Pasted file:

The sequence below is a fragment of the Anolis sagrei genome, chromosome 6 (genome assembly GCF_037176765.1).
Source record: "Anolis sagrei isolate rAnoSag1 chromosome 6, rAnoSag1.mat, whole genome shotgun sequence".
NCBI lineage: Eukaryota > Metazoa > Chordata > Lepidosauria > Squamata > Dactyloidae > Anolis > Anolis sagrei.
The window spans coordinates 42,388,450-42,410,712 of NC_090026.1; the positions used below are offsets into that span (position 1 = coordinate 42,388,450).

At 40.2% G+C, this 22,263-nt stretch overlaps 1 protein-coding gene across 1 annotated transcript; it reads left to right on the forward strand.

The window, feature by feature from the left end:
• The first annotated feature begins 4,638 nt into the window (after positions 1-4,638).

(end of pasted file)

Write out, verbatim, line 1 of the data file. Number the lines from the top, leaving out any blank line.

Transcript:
The sequence below is a fragment of the Anolis sagrei genome, chromosome 6 (genome assembly GCF_037176765.1).